Climate change is the new buzzword globally. Enterprises and consumers are looking at sustainable alternatives to protect the resources. One of the tallest industries that has leapfrogged into the Green Space is Information Technology (IT). Led by the top three vis. Amazon, Google and Microsoft, this sector is handholding large multi-continent corporations to MSMEs in their Green Compute journey.
Admittedly, the move from the Third Industrial Revolution to Industry 4.0 will not be easy. While enterprises are eager to adopt advanced digital technologies (Industrial IoT, predictive analytics, AI/ML, immersive tech, and the like), a number of roadblocks remain. Nearly 70% of projects are stuck in pilot purgatory, unable to scale beyond the initial proof of concept. Less than a third of manufacturing companies are deploying Industry 4.0 solutions at scale.
It has become increasingly clear that successful businesses are the ones willing to evolve and reimagine. For most, that now means recognizing the need to operate within a complete digital ecosystem that takes advantage of the wide range of digital technologies previously unavailable.
Sustainability, much like charity, begins at home. It’s an inside out process that needs to start at the core of a business or a person. The shift toward sustainability isn’t just about how we can do things differently, it’s also about how we can think differently.
In a dynamic and rapidly evolving market, product lifecycle management (PLM) is often the crucial tool that separates the winners from the also-rans. It empowers organizations to anticipate and respond to the inevitable gusts of change that regularly sweep through every industry.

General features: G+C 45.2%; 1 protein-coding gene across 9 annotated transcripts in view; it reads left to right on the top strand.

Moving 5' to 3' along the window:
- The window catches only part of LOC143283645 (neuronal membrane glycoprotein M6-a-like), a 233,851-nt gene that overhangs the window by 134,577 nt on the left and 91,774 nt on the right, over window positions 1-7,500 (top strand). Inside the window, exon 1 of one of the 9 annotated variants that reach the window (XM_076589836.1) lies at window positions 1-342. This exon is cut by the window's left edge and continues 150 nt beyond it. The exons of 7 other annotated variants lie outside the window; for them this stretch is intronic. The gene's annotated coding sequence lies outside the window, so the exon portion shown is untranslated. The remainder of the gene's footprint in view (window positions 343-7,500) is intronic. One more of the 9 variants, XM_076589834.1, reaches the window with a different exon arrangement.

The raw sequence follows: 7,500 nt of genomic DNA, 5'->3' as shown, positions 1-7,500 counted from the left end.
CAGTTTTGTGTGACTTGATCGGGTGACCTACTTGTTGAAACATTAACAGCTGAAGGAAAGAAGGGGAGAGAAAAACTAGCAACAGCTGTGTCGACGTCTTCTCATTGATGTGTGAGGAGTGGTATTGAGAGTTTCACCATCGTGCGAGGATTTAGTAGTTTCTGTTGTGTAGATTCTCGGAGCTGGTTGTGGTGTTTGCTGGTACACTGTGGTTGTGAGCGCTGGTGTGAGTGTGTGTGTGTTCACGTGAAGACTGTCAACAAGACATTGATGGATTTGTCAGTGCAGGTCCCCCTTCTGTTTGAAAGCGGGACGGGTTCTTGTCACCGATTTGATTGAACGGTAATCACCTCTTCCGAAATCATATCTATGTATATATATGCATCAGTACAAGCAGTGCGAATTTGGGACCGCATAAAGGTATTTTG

A prime example of rapid and relentless evolution is supply chain management (SCM). New technologies and innovations have significantly boosted its capabilities, and SCM is now able to deliver a lot more than what was thought possible a few years back. Here is a look at some of the exciting new developments in the world of SCM.
Traditionally, performance monitoring has been at the hardware level and involved collecting and monitoring data from the infrastructure. However, this approach fails to provide insight into the end-user’s experience and has minimal business relevance. Though, with modern digital experience monitoring (DEM) and application performance monitoring (APM) tools, enterprises are able to collect information that helps ascertain a business’ overall health, not just that of the IT layer.
Automation using robotics will also boost elastic logistics by enhancing efficiencies and productivity in warehouses, sorting centers and last-mile deliveries. Supply chain organizations are also expected to move away from a singular focus on becoming lean and cutting cost, and instead favor the building of “fail-safe elasticity” in managing demand.
The supply chain business typically has wafer-thin margins and hardly any room for expensive
errors. Over time and with ample data, industry players can create digital twins and immersive
experiences that deliver a bird’s-eye view of the entire supply chain.